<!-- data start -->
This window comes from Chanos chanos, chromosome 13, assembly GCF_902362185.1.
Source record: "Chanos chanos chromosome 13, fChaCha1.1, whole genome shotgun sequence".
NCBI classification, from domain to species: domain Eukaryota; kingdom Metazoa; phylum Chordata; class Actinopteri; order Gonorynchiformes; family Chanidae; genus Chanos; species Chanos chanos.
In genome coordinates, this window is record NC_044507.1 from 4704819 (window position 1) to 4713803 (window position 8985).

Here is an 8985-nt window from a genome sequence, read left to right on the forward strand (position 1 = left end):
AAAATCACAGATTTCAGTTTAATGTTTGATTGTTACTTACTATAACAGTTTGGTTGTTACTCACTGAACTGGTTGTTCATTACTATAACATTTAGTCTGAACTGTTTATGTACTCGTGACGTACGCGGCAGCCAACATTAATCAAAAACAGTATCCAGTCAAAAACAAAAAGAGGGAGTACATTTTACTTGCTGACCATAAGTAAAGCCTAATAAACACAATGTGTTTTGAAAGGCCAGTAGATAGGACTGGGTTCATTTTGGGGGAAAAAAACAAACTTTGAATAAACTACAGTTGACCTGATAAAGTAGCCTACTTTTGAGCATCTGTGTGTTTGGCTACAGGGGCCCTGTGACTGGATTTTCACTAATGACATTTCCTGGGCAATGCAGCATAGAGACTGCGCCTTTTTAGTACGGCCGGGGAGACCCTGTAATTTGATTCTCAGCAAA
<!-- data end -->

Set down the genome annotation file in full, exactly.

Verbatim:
This window comes from Chanos chanos, chromosome 13, assembly GCF_902362185.1.
Source record: "Chanos chanos chromosome 13, fChaCha1.1, whole genome shotgun sequence".
NCBI classification, from domain to species: domain Eukaryota; kingdom Metazoa; phylum Chordata; class Actinopteri; order Gonorynchiformes; family Chanidae; genus Chanos; species Chanos chanos.
In genome coordinates, this window is record NC_044507.1 from 4704819 (window position 1) to 4713803 (window position 8985).

Here is an 8985-nt window from a genome sequence, read left to right on the forward strand (position 1 = left end):
AAAATCACAGATTTCAGTTTAATGTTTGATTGTTACTTACTATAACAGTTTGGTTGTTACTCACTGAACTGGTTGTTCATTACTATAACATTTAGTCTGAACTGTTTATGTACTCGTGACGTACGCGGCAGCCAACATTAATCAAAAACAGTATCCAGTCAAAAACAAAAAGAGGGAGTACATTTTACTTGCTGACCATAAGTAAAGCCTAATAAACACAATGTGTTTTGAAAGGCCAGTAGATAGGACTGGGTTCATTTTGGGGGAAAAAAACAAACTTTGAATAAACTACAGTTGACCTGATAAAGTAGCCTACTTTTGAGCATCTGTGTGTTTGGCTACAGGGGCCCTGTGACTGGATTTTCACTAATGACATTTCCTGGGCAATGCAGCATAGAGACTGCGCCTTTTTAGTACGGCCGGGGAGACCCTGTAATTTGATTCTCAGCAAA